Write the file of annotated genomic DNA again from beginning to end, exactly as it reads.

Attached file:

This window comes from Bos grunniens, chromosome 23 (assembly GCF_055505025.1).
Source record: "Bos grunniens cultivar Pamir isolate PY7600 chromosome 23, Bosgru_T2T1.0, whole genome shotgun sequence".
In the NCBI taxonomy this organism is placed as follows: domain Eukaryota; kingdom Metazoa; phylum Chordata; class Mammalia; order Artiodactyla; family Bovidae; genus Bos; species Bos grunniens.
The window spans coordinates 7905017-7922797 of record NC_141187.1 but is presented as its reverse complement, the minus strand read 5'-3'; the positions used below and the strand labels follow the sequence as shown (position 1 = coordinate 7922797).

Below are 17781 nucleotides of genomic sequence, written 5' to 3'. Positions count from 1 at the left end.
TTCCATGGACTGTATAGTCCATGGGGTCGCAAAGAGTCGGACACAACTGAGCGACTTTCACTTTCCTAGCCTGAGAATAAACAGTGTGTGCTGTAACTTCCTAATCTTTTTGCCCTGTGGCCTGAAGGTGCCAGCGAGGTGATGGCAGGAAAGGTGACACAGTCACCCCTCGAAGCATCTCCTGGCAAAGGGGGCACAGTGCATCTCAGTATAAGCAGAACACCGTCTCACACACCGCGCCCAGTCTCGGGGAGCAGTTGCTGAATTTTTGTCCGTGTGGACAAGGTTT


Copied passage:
This window comes from Bos grunniens, chromosome 23 (assembly GCF_055505025.1).
Source record: "Bos grunniens cultivar Pamir isolate PY7600 chromosome 23, Bosgru_T2T1.0, whole genome shotgun sequence".
In the NCBI taxonomy this organism is placed as follows: domain Eukaryota; kingdom Metazoa; phylum Chordata; class Mammalia; order Artiodactyla; family Bovidae; genus Bos; species Bos grunniens.
The window spans coordinates 7905017-7922797 of record NC_141187.1 but is presented as its reverse complement, the minus strand read 5'-3'; the positions used below and the strand labels follow the sequence as shown (position 1 = coordinate 7922797).

Below are 17781 nucleotides of genomic sequence, written 5' to 3'. Positions count from 1 at the left end.
TTCCATGGACTGTATAGTCCATGGGGTCGCAAAGAGTCGGACACAACTGAGCGACTTTCACTTTCCTAGCCTGAGAATAAACAGTGTGTGCTGTAACTTCCTAATCTTTTTGCCCTGTGGCCTGAAGGTGCCAGCGAGGTGATGGCAGGAAAGGTGACACAGTCACCCCTCGAAGCATCTCCTGGCAAAGGGGGCACAGTGCATCTCAGTATAAGCAGAACACCGTCTCACACACCGCGCCCAGTCTCGGGGAGCAGTTGCTGAATTTTTGTCCGTGTGGACAAGGTTT